Iran could have the capability to build a nuclear bomb by July, unnamed security sources said in a report published Friday.

The sources added that Israel’s leadership had been mollified by US President Barack Obama’s visit earlier this month, which saw Prime Minister Benjamin Netanyahu seemingly cotton to Washington’s later timeline on when Iran could have a nuclear bomb.

The security sources, said to be close to Netanyahu’s talks with Obama, claimed that after seeing North Korea wield nuclear weapons despite heavy Western opposition, Tehran’s leadership had also decided to break out toward the bomb, which could be ready between July and September.

“The Iranians aren’t messing around after North Korea. What Kim Jong Un has Ahmadinejad has,” a source told the Israeli daily Maariv, referring to North Korea’s and Iran’s respective leaders. “At the end of 2012 the Iranians carried out a simulation of a nuclear explosion and since then have been advancing at a murderous pace every day.”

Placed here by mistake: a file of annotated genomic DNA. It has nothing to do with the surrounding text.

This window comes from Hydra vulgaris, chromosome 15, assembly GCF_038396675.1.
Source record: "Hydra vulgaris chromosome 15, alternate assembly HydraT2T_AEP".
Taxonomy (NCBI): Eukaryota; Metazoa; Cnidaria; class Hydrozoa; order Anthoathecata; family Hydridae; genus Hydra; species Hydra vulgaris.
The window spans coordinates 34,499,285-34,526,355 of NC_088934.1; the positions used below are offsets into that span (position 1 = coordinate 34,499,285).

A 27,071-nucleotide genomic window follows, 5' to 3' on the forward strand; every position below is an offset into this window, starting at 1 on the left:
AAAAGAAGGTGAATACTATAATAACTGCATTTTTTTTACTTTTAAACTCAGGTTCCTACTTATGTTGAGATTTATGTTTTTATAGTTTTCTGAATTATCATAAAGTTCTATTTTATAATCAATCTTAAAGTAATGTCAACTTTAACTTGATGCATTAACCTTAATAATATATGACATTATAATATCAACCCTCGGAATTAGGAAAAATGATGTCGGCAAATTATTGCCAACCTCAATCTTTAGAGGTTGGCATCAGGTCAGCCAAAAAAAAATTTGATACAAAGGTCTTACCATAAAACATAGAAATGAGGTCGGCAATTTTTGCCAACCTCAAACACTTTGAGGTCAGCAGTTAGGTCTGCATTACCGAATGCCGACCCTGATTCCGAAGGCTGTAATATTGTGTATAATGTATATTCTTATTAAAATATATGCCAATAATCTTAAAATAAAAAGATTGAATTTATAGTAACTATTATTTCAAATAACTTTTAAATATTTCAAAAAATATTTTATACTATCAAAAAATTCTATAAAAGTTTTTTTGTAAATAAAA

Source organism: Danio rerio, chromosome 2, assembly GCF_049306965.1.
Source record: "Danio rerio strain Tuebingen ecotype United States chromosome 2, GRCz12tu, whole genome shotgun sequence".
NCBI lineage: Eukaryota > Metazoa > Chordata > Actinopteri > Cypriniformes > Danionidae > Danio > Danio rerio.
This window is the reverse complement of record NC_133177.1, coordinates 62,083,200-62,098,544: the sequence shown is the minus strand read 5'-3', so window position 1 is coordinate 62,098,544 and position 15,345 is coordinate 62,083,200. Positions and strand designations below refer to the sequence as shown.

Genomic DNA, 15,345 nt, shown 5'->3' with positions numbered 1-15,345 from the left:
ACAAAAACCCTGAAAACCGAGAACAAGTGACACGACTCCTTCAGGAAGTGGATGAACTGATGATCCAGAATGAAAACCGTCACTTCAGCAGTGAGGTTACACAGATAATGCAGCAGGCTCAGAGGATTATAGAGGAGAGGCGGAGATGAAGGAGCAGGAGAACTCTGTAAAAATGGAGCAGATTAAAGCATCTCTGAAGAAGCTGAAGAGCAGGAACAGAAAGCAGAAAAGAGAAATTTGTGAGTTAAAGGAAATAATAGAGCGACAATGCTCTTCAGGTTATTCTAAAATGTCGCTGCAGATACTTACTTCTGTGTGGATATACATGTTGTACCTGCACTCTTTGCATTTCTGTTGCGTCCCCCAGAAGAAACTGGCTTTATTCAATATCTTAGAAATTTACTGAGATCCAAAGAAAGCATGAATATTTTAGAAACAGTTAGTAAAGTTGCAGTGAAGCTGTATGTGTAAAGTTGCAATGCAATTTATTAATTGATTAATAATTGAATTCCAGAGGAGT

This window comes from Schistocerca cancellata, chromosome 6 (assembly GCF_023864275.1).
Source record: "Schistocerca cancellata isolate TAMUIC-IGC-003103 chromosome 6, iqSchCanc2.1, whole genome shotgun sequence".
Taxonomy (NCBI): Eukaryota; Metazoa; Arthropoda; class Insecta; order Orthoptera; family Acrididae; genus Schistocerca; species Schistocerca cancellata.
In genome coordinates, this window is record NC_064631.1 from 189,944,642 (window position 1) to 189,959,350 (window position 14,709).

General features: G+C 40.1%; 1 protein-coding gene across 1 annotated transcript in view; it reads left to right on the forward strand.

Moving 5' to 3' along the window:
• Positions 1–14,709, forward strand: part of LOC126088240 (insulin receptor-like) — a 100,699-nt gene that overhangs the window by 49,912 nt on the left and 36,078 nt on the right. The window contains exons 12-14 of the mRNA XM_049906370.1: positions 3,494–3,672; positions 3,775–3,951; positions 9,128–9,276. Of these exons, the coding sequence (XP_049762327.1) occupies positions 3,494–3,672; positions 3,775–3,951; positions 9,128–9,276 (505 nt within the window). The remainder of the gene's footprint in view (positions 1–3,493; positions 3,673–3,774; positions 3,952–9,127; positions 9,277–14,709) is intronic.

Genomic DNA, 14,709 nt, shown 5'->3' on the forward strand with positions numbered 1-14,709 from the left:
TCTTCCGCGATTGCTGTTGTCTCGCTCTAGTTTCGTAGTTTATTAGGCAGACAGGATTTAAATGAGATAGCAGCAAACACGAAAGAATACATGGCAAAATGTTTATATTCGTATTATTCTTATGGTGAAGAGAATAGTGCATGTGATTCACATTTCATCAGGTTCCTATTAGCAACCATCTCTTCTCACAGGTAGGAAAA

Last year, Netanyahu told the UN General Assembly that Iran could have the bomb by spring 2013, but Israeli officials have revised the assessment several times to later dates. Obama, who visited Israel last week to discuss cooperation on Iran, among other things, seemed to convince Netanyahu to go along with the US timeline, which holds that Iran is still a year away and has not yet decided to race full-speed to a nuclear weapon.

However, the sources said Obama’s charm offensive had managed to “buy” Netanyahu — and Israel ended up losing out, with Jerusalem’s hands now tied on Iran.

“The president threw sand in our eyes and now we are reaping the storm,” one source said. “They bought us with flattery and displays of friendship, but managed to evade any responsibility for a strike.”

While Israel has pushed for a military option against Tehran’s nuclear program, the US has maintained that time remains for diplomacy and sanctions to end the standoff. Netanyahu’s statements during Obama’s visit seemed to indicate Israel would not act without US backing, which many analysts say would be necessary for an effective attack.

Iran claims its nuclear program is for peaceful purposes, but several rounds of talks over allowing in inspectors or curbing enrichment have yielded few results.